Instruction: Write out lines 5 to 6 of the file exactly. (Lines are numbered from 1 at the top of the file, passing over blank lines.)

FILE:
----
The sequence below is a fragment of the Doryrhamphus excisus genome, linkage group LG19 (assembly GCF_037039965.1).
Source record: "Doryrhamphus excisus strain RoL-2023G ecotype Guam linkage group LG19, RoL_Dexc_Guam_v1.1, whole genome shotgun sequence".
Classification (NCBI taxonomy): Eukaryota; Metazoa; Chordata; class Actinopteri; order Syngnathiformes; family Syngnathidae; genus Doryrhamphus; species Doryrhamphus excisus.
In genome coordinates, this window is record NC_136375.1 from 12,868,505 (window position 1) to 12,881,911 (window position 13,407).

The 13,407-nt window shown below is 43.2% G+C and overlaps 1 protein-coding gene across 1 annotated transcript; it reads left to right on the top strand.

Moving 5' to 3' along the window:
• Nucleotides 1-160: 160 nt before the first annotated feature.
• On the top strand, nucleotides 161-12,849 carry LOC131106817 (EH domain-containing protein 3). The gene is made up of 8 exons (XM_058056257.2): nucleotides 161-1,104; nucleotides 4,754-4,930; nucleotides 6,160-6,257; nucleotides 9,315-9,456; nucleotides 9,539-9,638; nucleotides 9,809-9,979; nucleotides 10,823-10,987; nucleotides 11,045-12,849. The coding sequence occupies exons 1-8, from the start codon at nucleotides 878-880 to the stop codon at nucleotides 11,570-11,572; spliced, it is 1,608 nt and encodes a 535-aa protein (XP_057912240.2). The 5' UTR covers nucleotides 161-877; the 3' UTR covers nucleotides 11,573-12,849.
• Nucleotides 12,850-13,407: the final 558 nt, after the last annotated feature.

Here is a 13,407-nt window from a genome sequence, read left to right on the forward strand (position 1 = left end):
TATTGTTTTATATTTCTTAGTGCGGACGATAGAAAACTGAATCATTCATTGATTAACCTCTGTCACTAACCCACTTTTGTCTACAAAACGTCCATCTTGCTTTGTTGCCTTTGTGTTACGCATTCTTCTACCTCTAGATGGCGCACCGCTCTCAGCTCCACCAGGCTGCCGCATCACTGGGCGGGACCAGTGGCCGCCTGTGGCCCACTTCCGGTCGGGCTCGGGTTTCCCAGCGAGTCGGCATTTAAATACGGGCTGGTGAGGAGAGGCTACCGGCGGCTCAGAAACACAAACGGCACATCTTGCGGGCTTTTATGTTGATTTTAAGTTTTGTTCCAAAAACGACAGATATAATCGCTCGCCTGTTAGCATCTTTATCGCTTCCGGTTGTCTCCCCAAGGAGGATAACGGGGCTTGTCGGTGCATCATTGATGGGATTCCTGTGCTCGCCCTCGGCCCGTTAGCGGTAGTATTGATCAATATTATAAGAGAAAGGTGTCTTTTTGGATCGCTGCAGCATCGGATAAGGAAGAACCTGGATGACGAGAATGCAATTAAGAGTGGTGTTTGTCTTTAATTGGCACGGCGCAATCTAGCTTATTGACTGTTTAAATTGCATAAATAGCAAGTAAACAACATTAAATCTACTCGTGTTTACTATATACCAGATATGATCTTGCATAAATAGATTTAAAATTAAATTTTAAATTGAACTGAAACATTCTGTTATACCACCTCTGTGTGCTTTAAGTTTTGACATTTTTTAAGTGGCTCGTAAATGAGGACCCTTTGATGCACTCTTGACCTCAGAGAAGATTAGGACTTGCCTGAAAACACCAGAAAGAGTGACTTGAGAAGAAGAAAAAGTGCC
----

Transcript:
The 13,407-nt window shown below is 43.2% G+C and overlaps 1 protein-coding gene across 1 annotated transcript; it reads left to right on the top strand.

Moving 5' to 3' along the window: